Nottingham booklovers have voiced their concerns over the future of potential cuts at the city’s new central library in the face of the City Council.
Nottingham City Council has highlighted a £50 million gap in its budget for the year 2024/25 which will have a major impact on its services.
The Council has proposed cuts to youth services, care homes, public libraries and water features in public squares, leading to the loss of 500 jobs, as part of a plan to tackle its financial crisis after in effect declaring bankruptcy.
The consultation ran for four weeks from December 19, 2023, to January 16, 2024, aimed to review library service provision as part of the proposed solutions.
When the library opened, I was pleased to hear the people’s needs had been prioritised, I hope the outcome of this won’t leave me disappointed” said Shahid Ahmed, a member of Nottingham Central library.
He added: “This is a reward for taxpayers like myself, we should be able to have and keep a facility like this which brings communities together.”
The newly renovated Nottingham’s Central Library could fall victim in the latest council budget plans after being shut for over three years.
Council Leader David Mellor said: “We do need to take measures, and we’re already doing so, to do what we can to balance that budget in extremely trying times.
“At the end of the day, you can’t cut things beyond the bone, or the city stops working in the way that it should be.”
The £10million funded library has different facilities and services embedded within it such as a business & IP Centre, children’s library, an exhibition space and lots more.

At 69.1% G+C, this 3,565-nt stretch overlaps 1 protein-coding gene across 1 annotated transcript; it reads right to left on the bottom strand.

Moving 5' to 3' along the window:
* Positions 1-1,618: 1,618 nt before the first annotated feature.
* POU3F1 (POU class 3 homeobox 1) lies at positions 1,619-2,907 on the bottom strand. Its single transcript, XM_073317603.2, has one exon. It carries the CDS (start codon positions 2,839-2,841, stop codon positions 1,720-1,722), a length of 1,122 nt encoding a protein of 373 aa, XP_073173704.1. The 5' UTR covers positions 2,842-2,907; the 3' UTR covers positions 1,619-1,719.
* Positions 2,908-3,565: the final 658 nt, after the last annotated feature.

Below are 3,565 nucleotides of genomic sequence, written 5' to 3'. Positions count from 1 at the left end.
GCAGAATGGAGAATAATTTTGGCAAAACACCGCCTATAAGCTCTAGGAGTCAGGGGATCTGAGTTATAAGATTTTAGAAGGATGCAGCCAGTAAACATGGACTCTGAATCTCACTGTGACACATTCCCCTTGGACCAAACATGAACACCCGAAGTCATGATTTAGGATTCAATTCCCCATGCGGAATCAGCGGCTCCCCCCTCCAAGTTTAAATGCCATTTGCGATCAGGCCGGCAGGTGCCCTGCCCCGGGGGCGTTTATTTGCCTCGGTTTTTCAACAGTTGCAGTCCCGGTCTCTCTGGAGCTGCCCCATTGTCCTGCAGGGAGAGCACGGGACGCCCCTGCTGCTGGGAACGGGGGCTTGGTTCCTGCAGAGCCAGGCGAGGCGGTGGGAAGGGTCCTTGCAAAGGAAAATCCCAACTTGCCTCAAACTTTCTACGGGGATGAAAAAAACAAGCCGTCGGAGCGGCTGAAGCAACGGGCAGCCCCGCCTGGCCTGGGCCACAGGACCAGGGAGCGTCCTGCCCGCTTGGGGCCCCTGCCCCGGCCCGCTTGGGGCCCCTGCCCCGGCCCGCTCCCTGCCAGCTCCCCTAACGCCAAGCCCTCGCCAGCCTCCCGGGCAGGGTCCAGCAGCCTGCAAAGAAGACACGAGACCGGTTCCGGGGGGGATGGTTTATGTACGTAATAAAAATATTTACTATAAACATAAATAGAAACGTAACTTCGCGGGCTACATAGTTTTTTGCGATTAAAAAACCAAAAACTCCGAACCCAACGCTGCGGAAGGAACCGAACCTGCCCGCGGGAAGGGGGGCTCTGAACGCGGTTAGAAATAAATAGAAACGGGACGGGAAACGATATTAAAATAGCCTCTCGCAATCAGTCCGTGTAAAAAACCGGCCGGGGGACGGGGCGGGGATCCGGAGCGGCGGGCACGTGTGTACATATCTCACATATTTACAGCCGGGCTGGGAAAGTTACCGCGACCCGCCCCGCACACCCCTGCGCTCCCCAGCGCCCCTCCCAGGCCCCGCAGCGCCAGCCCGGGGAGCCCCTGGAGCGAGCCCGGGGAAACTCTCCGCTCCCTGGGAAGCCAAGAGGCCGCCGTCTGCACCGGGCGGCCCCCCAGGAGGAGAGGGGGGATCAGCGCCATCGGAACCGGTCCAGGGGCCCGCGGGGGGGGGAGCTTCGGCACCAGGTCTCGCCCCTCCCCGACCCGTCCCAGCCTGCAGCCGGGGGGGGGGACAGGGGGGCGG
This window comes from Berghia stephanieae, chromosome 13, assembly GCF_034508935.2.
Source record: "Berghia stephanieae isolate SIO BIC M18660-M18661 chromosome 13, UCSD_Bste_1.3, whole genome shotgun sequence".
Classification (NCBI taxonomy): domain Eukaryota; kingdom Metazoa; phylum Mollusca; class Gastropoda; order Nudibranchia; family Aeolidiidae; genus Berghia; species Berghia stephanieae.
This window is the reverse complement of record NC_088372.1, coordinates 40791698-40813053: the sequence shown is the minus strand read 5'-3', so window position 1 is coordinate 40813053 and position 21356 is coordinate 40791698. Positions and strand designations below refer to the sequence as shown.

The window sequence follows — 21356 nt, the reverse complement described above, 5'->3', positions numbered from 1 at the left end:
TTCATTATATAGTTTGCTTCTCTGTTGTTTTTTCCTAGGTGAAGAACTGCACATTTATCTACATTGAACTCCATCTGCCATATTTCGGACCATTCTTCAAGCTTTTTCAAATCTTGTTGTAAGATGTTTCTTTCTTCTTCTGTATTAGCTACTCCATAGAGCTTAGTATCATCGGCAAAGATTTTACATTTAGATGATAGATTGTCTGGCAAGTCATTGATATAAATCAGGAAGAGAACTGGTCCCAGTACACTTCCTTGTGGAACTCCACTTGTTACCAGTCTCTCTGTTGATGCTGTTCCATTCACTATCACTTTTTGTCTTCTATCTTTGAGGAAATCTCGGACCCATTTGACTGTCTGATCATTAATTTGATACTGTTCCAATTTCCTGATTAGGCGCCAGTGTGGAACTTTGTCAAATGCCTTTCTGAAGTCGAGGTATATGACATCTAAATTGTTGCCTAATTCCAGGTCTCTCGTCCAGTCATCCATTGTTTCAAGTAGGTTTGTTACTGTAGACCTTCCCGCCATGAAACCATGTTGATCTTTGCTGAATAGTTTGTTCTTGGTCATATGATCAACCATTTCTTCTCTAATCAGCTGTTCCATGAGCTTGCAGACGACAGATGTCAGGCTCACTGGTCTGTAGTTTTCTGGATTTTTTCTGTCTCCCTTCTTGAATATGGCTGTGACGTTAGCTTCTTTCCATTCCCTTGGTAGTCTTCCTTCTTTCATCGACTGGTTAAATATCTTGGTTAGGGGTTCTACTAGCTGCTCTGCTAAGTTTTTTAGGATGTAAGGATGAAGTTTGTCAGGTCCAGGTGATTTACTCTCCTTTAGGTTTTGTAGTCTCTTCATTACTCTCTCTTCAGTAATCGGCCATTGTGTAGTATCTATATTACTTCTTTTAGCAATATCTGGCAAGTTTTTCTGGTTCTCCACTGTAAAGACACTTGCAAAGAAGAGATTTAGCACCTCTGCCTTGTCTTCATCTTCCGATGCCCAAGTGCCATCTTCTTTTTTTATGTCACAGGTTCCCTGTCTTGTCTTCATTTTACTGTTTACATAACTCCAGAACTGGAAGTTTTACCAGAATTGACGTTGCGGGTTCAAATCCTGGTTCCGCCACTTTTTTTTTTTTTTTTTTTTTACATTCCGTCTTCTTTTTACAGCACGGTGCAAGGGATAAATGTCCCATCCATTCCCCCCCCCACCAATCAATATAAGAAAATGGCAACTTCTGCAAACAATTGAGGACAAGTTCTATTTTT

An unnamed library customer advisor said: “I didn’t used to go to the library much but since working here, I’ve really seen the value of it as a community space for all generations.
“There is no barrier to coming and using this space for almost everything, I hope the library stays and continues to grow with both the council and publics investment in it.”
The authority effectively declared itself bankrupt when it issued a Section 114 notice, facing a £23milion budget shortfall for the current financial year and a separate £53million gap for the year beginning April 2024.
Olivia Mcclean, student said: “With these kinds of decisions, there is always going to be pros and cons with it, it is important to find a balance in all this chaos.
“The library has a lot of significance considering it has only been around for two months.”
A review of the library services resulted in the proposal carried out a review of library services to achieve library budget savings of £1.524 million over two years, which will result in some library closure and job losses.